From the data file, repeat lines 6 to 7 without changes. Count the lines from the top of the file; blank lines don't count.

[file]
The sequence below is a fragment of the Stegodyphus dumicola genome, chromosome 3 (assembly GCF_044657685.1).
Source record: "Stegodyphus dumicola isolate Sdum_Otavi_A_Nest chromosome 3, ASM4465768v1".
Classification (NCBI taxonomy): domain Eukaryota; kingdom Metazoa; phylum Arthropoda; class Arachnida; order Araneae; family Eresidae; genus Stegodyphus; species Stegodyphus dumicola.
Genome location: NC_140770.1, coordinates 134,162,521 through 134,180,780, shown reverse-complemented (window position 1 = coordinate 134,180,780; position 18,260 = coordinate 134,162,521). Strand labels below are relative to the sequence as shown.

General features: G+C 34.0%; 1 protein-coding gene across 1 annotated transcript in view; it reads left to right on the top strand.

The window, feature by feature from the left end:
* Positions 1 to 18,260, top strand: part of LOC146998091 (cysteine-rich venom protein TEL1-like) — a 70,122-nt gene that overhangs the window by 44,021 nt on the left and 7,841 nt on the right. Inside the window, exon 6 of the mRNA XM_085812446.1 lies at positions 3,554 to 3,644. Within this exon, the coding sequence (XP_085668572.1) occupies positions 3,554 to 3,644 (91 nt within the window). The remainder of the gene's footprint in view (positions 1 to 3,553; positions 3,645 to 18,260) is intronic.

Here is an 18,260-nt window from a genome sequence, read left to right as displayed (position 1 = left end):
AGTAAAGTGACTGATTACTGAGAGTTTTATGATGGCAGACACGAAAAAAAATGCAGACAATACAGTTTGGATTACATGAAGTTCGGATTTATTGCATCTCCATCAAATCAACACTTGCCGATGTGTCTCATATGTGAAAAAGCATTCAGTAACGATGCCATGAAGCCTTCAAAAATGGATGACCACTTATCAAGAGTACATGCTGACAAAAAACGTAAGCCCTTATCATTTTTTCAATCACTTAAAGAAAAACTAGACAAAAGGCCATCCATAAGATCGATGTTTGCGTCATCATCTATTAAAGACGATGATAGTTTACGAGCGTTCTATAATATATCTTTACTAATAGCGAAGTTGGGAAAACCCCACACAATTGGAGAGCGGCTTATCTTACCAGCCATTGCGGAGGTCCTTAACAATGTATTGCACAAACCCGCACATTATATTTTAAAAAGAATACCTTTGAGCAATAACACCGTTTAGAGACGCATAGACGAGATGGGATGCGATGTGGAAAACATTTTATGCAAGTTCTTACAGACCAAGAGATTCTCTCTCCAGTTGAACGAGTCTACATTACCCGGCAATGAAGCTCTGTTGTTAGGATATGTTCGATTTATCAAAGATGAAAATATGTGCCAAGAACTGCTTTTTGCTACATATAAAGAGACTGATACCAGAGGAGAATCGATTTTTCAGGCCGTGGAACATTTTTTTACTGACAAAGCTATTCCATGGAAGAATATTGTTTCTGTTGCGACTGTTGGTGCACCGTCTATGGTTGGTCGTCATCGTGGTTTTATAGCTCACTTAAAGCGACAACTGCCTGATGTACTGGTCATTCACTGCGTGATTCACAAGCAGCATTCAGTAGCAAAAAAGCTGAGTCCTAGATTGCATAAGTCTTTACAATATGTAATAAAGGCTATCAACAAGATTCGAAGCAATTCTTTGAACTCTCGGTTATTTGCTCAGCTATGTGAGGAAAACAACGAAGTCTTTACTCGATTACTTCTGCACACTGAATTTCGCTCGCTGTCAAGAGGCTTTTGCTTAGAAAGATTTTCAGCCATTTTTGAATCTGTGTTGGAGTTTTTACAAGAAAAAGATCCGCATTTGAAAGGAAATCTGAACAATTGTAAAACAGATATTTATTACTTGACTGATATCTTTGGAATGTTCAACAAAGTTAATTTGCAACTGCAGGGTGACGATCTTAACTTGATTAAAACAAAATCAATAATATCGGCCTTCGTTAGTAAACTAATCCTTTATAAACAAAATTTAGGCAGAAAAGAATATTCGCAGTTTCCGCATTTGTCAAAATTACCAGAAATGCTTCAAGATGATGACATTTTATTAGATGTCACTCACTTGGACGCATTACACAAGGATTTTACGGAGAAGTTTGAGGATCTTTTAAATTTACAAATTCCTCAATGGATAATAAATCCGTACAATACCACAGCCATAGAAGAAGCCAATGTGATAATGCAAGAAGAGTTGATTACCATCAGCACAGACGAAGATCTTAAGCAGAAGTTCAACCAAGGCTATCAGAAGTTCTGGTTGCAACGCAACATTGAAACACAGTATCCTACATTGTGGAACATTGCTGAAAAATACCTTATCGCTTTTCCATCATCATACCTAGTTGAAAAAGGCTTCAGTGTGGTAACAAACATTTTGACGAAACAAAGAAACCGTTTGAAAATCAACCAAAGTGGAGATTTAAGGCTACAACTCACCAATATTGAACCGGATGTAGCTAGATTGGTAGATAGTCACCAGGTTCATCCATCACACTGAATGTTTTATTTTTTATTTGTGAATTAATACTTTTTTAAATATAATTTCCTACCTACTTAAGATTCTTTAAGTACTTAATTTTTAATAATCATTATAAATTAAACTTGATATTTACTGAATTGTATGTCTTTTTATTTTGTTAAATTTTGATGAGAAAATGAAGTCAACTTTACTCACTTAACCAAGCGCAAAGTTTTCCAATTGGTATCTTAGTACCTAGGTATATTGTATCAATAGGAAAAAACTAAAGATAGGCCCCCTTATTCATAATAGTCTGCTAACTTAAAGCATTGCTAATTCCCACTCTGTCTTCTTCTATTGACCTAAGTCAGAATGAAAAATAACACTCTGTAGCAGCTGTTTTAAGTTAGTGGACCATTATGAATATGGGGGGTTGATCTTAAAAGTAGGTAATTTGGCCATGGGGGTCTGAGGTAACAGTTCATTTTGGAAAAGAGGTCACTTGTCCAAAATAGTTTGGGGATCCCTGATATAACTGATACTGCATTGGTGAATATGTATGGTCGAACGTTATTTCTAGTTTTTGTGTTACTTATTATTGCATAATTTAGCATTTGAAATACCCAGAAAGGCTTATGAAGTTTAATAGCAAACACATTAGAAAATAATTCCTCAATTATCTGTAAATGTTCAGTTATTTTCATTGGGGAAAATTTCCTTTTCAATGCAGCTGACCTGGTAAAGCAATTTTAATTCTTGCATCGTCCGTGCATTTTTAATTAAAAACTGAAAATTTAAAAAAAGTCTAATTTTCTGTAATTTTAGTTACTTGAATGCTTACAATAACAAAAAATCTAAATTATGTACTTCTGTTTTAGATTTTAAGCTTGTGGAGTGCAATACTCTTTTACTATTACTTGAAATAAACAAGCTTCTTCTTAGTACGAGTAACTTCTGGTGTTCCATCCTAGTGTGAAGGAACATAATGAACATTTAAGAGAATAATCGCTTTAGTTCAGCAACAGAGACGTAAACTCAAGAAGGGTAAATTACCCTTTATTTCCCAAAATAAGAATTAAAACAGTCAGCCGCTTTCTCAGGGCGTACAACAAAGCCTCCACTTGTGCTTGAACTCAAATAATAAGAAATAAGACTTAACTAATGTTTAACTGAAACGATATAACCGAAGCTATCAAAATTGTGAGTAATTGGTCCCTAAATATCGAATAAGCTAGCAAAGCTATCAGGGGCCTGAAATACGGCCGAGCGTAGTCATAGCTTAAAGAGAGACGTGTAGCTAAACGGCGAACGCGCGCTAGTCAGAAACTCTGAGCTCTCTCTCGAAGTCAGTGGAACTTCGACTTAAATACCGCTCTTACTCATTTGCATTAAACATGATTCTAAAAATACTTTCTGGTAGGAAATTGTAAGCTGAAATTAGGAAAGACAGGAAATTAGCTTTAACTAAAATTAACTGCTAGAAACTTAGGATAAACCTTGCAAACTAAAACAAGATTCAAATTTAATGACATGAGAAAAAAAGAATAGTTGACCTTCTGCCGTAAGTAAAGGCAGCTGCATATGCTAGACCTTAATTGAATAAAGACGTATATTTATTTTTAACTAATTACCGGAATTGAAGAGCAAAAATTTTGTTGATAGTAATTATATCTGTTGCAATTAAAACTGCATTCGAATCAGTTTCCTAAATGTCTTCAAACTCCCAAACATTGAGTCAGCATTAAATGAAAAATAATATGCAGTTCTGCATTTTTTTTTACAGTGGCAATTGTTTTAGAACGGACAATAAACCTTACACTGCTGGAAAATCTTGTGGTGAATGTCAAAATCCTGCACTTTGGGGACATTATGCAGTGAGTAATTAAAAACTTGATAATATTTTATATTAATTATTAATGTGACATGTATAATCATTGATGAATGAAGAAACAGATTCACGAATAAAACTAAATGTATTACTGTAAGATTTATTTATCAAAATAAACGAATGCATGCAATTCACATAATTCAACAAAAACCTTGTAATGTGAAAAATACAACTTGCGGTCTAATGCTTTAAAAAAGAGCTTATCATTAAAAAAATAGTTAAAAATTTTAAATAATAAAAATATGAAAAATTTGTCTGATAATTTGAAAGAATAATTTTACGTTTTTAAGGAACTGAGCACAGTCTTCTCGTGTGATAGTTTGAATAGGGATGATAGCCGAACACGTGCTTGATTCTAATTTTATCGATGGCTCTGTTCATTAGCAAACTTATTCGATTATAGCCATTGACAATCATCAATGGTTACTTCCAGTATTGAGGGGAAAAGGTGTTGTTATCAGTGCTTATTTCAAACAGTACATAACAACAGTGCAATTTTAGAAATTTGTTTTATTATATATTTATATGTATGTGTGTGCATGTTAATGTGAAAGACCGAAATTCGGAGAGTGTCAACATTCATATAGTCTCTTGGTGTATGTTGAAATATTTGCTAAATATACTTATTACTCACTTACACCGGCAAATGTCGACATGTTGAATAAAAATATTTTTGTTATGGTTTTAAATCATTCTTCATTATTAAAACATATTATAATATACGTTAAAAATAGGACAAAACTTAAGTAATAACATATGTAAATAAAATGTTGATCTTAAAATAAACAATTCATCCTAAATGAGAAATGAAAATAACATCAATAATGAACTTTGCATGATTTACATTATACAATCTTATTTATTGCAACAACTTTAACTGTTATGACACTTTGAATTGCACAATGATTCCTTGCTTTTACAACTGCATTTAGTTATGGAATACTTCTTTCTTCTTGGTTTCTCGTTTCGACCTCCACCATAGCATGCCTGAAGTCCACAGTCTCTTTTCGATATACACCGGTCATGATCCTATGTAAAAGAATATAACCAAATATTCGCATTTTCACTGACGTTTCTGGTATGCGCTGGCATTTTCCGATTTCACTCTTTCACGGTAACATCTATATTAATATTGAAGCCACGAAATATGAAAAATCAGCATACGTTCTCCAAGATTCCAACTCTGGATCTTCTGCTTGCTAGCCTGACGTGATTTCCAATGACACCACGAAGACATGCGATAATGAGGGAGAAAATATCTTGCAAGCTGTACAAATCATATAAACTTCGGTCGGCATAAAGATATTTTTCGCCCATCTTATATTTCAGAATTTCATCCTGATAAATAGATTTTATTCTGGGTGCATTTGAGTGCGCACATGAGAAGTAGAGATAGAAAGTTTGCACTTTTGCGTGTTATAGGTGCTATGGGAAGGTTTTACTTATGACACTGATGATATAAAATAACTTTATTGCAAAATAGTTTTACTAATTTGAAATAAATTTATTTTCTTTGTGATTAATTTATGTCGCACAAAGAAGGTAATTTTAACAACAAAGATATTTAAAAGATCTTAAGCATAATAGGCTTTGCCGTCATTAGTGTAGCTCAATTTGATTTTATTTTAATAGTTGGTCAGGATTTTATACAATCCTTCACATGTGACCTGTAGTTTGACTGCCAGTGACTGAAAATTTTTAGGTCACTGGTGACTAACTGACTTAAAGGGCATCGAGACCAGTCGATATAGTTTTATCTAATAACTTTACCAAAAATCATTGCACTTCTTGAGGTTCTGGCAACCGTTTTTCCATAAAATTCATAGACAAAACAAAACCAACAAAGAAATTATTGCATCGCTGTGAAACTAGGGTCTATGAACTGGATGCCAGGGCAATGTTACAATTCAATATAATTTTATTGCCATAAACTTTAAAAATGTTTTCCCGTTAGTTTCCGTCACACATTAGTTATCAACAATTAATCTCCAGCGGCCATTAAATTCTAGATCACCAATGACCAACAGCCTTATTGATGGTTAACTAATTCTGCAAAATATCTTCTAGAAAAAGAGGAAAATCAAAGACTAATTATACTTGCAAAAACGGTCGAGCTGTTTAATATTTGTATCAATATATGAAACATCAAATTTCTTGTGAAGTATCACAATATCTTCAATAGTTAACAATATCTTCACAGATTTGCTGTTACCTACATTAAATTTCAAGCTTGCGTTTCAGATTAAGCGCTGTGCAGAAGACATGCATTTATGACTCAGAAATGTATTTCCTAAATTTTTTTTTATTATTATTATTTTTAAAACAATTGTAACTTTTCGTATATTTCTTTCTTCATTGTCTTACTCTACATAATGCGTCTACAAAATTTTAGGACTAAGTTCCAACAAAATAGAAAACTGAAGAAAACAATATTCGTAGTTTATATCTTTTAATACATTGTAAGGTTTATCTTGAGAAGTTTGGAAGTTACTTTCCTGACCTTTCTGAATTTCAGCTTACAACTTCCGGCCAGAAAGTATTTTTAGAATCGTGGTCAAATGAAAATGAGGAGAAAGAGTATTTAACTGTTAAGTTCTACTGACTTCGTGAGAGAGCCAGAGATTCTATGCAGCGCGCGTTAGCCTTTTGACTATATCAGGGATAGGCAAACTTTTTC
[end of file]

The window, feature by feature from the left end:
* Positions 1 to 18,260, top strand: part of LOC146998091 (cysteine-rich venom protein TEL1-like) — a 70,122-nt gene that overhangs the window by 44,021 nt on the left and 7,841 nt on the right. Inside the window, exon 6 of the mRNA XM_085812446.1 lies at positions 3,554 to 3,644. Within this exon, the coding sequence (XP_085668572.1) occupies positions 3,554 to 3,644 (91 nt within the window). The remainder of the gene's footprint in view (positions 1 to 3,553; positions 3,645 to 18,260) is intronic.